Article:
Going green and saving green? We call that a win-win.




In a previous blog ‘Let There Be Light: Exhibit Lighting and Human Response’, we went all-in on the topic of lighting and how it has the power to set the mood, catch the eye and even influence the way people think and feel. But your lighting choice should be about more than just that. It’s also a matter of sustainability, and when considering lighting for your booth, it’s important to make decisions that environmentalists would give the green light.


While there are plenty of ways to improve on this front, one quick and easy switch to make is trading incandescent bulbs for LED lighting which, according to Bambu Global, “typically emits less heat, lasts as much as 25 times longer and is far more energy-efficient than incandescent and fluorescent light sources.”


Or just enlist Lance Armstrong to power your booth by bike. That works too.


Packing WIth Purpose


Of course, it’s not just about the materials you use, as well as how you ship them.


Manufacturing of packing products typically extrudes or expands chemicals to create solid foam blocking that can take millions of years to degrade in landfills and leaves the soil tainted with petrochemicals. Fortunately, there are a number of ways to make your shipping strategy more green, from the straightforward to the brilliantly absurd.


In terms of the former, Entrepreneur offers a handy article featuring seven ideas for “‘greening’ your shipping strategy,” which includes tips for finding recycled boxes and alternate fillers, a list of materials to avoid, notes on how to find a green shipper and ways to offset your carbon footprint.


As for the absurd, well, in this case we’re talking materials made from mushrooms, courtesy of a company called Ecovative Design. The company’s MycoComposite™ platform uses mycelium, the root structure of mushrooms, to bind together organic agricultural byproducts, such as wood chips, to produce durable, bio-based and 100% compostable materials.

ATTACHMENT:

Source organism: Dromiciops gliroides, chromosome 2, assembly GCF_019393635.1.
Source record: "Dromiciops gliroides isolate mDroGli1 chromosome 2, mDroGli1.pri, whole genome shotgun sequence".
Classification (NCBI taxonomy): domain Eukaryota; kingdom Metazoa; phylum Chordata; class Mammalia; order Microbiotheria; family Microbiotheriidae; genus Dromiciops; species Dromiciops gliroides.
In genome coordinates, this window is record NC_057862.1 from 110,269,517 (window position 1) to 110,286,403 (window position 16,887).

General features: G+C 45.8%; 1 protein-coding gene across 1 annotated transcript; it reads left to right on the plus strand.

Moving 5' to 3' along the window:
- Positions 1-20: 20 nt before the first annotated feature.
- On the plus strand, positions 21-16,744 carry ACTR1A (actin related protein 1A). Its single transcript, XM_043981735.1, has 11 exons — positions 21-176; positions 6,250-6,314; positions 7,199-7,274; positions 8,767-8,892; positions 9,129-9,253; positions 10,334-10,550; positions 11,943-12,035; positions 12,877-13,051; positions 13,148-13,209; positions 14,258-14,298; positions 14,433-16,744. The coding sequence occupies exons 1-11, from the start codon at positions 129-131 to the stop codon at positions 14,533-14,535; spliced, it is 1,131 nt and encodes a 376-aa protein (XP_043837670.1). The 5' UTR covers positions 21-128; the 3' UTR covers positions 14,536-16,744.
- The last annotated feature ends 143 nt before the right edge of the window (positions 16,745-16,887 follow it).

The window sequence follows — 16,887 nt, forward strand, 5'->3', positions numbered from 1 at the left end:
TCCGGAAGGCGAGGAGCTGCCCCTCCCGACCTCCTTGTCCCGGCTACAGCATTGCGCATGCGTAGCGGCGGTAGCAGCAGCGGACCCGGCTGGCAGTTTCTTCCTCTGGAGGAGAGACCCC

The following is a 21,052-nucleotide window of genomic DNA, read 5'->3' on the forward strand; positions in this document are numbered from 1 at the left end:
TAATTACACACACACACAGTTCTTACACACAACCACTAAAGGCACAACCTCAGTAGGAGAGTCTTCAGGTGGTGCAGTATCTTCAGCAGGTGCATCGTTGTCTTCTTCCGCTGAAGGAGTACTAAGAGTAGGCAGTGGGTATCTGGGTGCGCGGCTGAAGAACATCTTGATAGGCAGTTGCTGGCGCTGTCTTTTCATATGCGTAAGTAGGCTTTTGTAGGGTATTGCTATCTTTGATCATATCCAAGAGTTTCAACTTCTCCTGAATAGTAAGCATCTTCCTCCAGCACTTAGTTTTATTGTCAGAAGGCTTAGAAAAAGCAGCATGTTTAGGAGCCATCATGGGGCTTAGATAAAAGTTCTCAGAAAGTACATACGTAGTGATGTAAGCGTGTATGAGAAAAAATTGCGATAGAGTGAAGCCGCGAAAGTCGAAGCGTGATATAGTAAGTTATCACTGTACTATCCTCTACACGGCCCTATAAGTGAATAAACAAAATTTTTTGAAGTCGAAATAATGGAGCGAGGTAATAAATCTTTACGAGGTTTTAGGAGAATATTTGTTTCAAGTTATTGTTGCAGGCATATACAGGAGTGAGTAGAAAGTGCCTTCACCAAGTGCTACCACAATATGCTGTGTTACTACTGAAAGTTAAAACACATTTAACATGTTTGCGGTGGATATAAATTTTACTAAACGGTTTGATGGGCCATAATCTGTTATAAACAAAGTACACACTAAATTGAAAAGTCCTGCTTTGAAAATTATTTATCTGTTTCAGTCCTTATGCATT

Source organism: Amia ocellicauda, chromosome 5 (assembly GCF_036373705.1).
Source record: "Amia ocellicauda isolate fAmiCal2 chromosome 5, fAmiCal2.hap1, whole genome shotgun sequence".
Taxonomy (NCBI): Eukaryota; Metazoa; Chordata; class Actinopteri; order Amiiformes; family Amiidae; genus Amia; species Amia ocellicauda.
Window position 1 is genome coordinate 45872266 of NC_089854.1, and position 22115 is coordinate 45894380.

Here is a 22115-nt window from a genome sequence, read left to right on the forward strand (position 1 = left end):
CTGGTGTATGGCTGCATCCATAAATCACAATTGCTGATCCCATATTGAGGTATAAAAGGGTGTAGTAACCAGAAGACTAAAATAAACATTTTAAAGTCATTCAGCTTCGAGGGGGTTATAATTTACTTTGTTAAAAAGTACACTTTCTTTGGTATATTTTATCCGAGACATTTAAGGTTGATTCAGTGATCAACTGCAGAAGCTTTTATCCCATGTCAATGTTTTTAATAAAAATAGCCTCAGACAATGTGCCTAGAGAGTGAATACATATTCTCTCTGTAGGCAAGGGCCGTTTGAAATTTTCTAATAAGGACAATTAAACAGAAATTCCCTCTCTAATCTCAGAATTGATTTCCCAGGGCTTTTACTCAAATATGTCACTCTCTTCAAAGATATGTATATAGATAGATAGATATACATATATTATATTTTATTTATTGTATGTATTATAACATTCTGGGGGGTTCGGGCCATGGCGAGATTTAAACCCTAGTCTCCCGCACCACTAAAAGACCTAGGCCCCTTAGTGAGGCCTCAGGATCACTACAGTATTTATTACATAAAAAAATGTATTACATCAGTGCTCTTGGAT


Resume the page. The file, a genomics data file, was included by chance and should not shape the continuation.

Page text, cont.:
How’s that for magic mushrooms?


Spreading the Word


Once you’ve adopted more eco-friendly practices — and your Environmental Report Card is officially hung on Mother Nature’s fridge — it’s time for the next step: talk about it!


As we’ve said before, going green isn’t just good for the earth; it’s good for your business. And these days, more consumers are turning to eco-minded companies. A 2015 Nielsen poll, which surveyed 30,000 consumers in 60 countries around the world, concluded that there’s one thing consumers across the globe will pay more for: sustainability. (This is especially true for Millennials, 73% of which claim they’ll pay more for sustainable goods.)


This doesn’t just apply to customers. It’s helpful in the recruiting realm as well, particularly when it comes to—you guessed it—Millennials.


According to one survey, resulting from conversations with 1,000 employees at large U.S. companies, “more than 70% said that they were more likely to choose to work at a company with a strong environmental agenda,” and when it comes to Millennials, “nearly 40% said that they’ve chosen a job in the past because the company performed better on sustainability than the alternative.” Added to that, many workers are willing to accept a smaller salary in order to work for a more environmentally responsible company, while 10% would even be willing to take a $5,000-$10,000 pay cut. It’s not just about choosing a job or paycheck—a full 30% of respondents said they’ve actually left a job because of a company’s lack of a sustainability plan.


In other words, sustainability isn’t only a responsible practice; it’s also a major competitive edge. So when planning your next exhibit, remember to take the health of our planet into account… and then shout it from the conference center rooftop.